Archive for the ‘Filta Franchise Owners’ Category
Filta Franchise Owners across the nation have been actively helping the economy by creating jobs in their local markets with the hiring of part time and full time employees. Franchise Owners are adding jobs by employing service technicians, sales professionals, accountants and other administrative support staff that any growing business needs. Since Filta’s green services naturally preserve the environment, it becomes a place where many are able to make a living and make a difference.
Filta Franchise Owners provide a mobile based onsite micro cooking oil filtration service for local commercial kitchens. The service known as the FiltaFry service is helping prolong the life of cooking oil and provided consistently cleaner fryers for those kitchens, all while promoting sustainability. What Filta calls the “Fryer Management” service, extends far beyond the kitchen. Once the cooking oil has come to its end life, Filta Technicians will have a regularly scheduled pickup of the waste cooking oil.
To see if there is a job opening in your area, check out http://www.gofilta.com/jobs
As the 2012 Filta Franchise Conference comes to a close, Filta promised and delivered a stellar lineup of sales oriented speakers and discussions. Filta believes its conference theme “The future is so bright we have to wear shades” was captured by its Franchise Owners and the brand’s vision is gaining momentum as the year progresses. Janine Driver aided that vision with sessions geared toward body language and why it’s important to evaluate throughout the sales process. “Janine was a hit and she made an impact on everyone in the room. Not only was she highly entertaining, she offered real world techniques that Filta Franchise Owners could implement the moment they returned home from conference.”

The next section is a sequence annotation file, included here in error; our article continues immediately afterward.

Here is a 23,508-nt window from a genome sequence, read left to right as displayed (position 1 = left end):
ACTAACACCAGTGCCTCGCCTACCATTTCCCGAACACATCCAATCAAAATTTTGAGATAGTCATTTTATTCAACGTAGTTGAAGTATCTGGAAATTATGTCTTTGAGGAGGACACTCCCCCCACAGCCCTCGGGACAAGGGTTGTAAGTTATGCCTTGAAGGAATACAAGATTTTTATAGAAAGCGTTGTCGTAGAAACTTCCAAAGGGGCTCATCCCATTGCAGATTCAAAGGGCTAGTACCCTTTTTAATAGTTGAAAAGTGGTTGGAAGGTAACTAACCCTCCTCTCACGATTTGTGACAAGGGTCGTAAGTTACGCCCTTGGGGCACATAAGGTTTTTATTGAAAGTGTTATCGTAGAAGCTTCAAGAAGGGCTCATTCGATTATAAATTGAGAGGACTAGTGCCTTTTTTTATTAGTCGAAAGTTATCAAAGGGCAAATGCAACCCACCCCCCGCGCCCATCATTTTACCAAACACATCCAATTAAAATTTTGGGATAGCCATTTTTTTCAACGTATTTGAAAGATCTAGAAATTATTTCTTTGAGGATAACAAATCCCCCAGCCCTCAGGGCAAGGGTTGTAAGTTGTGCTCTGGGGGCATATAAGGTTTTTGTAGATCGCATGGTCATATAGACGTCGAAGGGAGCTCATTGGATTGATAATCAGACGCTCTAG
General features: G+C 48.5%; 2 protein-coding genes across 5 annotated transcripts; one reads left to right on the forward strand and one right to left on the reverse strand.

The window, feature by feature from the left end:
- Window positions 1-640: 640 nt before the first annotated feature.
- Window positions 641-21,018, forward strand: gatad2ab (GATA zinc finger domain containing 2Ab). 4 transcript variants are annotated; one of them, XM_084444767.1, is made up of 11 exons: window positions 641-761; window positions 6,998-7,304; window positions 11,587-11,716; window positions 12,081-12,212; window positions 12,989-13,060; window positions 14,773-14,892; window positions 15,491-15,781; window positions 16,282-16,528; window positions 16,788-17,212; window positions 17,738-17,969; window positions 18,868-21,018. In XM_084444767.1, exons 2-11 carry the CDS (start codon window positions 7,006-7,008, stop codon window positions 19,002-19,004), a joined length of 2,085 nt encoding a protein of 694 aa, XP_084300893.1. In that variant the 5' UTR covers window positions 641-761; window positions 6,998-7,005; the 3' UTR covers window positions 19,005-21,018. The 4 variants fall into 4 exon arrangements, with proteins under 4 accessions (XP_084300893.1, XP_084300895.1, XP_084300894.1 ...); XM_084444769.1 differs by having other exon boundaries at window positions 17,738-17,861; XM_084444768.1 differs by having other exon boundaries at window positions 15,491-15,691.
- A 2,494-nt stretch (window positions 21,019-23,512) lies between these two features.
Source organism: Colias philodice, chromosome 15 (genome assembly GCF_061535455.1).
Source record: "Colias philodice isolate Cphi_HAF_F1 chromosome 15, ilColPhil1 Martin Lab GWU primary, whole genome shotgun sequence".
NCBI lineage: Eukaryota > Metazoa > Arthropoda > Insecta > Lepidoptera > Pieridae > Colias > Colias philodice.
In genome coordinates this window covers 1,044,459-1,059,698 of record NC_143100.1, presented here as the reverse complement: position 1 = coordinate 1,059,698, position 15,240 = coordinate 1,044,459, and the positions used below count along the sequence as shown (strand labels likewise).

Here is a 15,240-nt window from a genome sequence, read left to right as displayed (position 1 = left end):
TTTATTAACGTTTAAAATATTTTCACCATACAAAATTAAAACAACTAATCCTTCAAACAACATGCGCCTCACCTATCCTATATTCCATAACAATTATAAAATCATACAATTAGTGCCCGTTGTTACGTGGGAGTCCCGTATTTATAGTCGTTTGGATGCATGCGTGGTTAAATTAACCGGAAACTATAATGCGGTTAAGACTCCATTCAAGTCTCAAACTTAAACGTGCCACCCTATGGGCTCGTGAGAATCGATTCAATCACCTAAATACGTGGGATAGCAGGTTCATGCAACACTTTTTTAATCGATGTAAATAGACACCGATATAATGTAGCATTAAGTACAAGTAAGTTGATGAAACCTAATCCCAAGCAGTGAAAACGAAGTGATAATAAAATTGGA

Outside of Janine’s keynote and breakout sessions, the conference offered other learning platforms which included: the Panel of the Pros, the MFU, Hiring, Servicing, FAC Updates, and more. In addition to these learning platforms, Franchise Owners participated in a vendor fair that was designed for a direct interaction with Filta’s vendors and suppliers.
Every year, the Filta Franchise Owners meet in Orlando, FL for the annual Filta Franchise Conference. The Conference is a time for Franchise Owners to come together and receive some additional training, team building, and share best practices. This year, Filta is pleased to announce that New York Times Best Selling Author and Body Language Expert Janine Driver will be the Conference Keynote Speaker in July 2012.
Tom Dunn, Filta’s COO stated, “Body Language can make or break a sale and not knowing how to read it can make you miss buying signals.” Body language boils down to communication, either conscious or unconscious, with the movement or position of the human body. The lessons we will learn from Janine will not only help the Franchise Owners make more money, but also help everyone learn how to communicate more effectively. After the Keynote, Janine will host a business roundtable on improving body language to help close sales.
About Janine Driver
Janine Driver is the founder and president of the Body Language Institute, located in Alexandria, Virginia. For over a decade while at the Bureau of Alcohol, Tobacco, Firearms, and Explosives (ATF), Janine trained thousands of law enforcement officers to decipher fact from fiction using the body language interpretation methods she writes about in the New York Times Bestseller – YOU SAY MORE THAN YOU THINK. Janine has appeared on NBC’s Today Show, ABC’s Good Morning America, Rachael Ray Show, and Larry King Live. She is a regular contributor to Cosmopolitan magazine. Janine travels the globe speaking to the world about the fastest way to save time and grow business. www.lyintamer.com
The kitchen is arguably the most dangerous place in home and commercial venues. It is the place where most accidents can occur due to the hustle and bustle of trying to get food prepared and out in a timely manner. With all this activity, adults and children are very susceptible to becoming burn victims.